Over time, the relationship with emergence that mat surfing demands, alters the kind of attention one brings to the world. In neuropsychological terms, we begin to rely once again on the first quarter-second of thought – the right hemispheric taking in of the whole picture prior to making sense of it. And this changes our world. Central to McGilchrist’s (2019) exploration of the difference between the two lateral hemispheres of the brain is the central notion of fundamentally different kinds of attention. As he suggests, “attention is not just another ‘function’ alongside other cognitive functions”(p.28). Rather, the kind of attention we bring to bear on the world actually alters the nature of the world we attend to: “Attention changes what kind of a thing comes into being for us: in that way it changes the world” (2019, p. 28). The open, vigilant, contextual form of attention that McGilchrist characterises as the right hemispheric mode is of particular significance to psychoanalytic approaches, as it is precisely the mode of attention that Freud himself claimed lay at the centre of the practice. As psychotherapist Robert Snell (2013) wrote, “this undirected but somehow actively receptive state of mind ” (p.47) is of central importance in psychotherapy. This is the implicit attitude that characterises for many the uniqueness of the psychotherapist’s stance in psychoanalytic settings. It also captures something of the mat surfer’s free-floating attention and free listening to the whisper of the ocean’s energy, like a neoprene wrapped Freud attuned to the unchecked free associations of Mother Nature. This suspended state – somewhere between readiness and passivity – is known also by the contemplative, hovering on the edge of knowing and unknowing. I think all of us know we are happiest when we forget the time, or lose ourselves in a beautiful piece of music, a movie, or an intimate moment with someone we cherish. The ability to come full circle and forget ourselves is perhaps uniquely human and why we’re still drawn to the poet’s hints of the underlying hidden realities to life. We behold that we’ve lost something of our innate natural intelligence in our striving for progress and the phenomenal world. We’ve somehow gotten caught up in this endless cycle of noise and information that we don’t know how to stop. And we all intuitively know our outer expression is only as good as our inner awareness. Once, I attended a private interview with the famous Tibetan Buddhist teacher of a dear friend, on his rare and brief visit to England from distant lands. He sat patiently as, in my unacknowledged excitement, anxiety, and small mind projections, I babbled on for about ten unbroken minutes about my spiritual practices and psychotherapy work. At a rare pause for breath, he finally interjected with a question; “Dan, what do you do to relax?” I told him I felt most relaxed and in flow when mat surfing. “Surf more,” he replied, before waving me out of the door.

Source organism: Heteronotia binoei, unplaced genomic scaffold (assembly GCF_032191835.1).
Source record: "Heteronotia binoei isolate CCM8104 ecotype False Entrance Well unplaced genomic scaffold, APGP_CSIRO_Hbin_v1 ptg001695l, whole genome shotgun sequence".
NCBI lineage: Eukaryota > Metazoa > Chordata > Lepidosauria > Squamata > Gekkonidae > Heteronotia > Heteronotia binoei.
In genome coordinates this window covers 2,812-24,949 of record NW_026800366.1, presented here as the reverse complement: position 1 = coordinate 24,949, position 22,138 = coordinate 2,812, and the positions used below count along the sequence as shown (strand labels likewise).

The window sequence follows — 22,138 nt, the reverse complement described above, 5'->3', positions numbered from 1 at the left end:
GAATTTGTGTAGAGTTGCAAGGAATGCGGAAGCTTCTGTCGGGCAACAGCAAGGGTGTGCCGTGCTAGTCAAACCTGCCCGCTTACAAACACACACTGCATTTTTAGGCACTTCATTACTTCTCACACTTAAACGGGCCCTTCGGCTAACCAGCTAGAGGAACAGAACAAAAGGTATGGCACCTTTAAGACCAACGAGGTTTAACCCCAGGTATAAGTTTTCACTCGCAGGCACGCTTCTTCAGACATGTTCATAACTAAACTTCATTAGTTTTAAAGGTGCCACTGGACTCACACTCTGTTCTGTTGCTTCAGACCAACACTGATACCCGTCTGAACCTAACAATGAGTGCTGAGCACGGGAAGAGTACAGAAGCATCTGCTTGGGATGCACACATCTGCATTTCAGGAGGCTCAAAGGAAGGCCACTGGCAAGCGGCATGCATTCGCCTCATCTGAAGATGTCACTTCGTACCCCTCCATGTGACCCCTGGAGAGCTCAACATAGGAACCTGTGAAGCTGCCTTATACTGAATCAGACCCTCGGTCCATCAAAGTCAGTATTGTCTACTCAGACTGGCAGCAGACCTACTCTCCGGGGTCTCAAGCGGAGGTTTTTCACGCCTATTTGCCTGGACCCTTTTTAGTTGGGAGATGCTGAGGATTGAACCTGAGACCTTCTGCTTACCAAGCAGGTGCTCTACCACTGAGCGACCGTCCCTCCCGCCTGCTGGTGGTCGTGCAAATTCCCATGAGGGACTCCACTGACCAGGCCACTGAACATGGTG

As a psychotherapist and consultant, I often encounter successful people that are living so close to their lives, they can’t make sense of them. The narrow yet often inflated self-conscious mind makes lots of complications over what is potentially a much more beautiful and intimate encounter with the world. The yearning for connection and simplicity is why folk still go on retreat, meditate, or do yoga, go for long runs, or seek the curious echo-chamber of therapy. In essence, many people are seeking to reinvigorate the flow between the narrow world of self-consciousness and what the contemplative Maggie Ross (2014) calls “Deep mind”; the multi-dimensional matrix in which everything takes place, from the implicitly choreographed dance of energy particles that create the illusion of materiality to the soft containing words spoken by a mother to her child. For instance, when reading a poetic or spiritual text, as much as when sitting in a garden or bobbing around in the ocean, you have to pause to let the depth of what you’re receiving reverberate in you lest the poetic essence of the moment be lost forever. Aliveness resides in the intentional pause that begets attunement. The 12th Century Zen teacher Eihei Dogen said that “We should live each day, each hour, in the same frame of mind as that of a man falling from a horse. In that brief moment before he hits the ground, all his ability and learning are useless, and there is no time to think, no time for daydreams or self-reproach”( Aoyama, 2019, p.98). Note the lack of anxiety or fear in Dogen’s falling rider. Instead, he advocates a daily falling off of ourselves, an unwinding of our usual mental scaffolding against the reality of the moment. We become positively bereft of our mental life rafts and survival strategies. And we receive - really receive - the world. We also survive, moment to moment, and so trust in emptiness knits together thread by narrow thread. We must believe, as the contemplative Simone Weil intuited that what we are unable to grasp is more real than what we are able to grasp.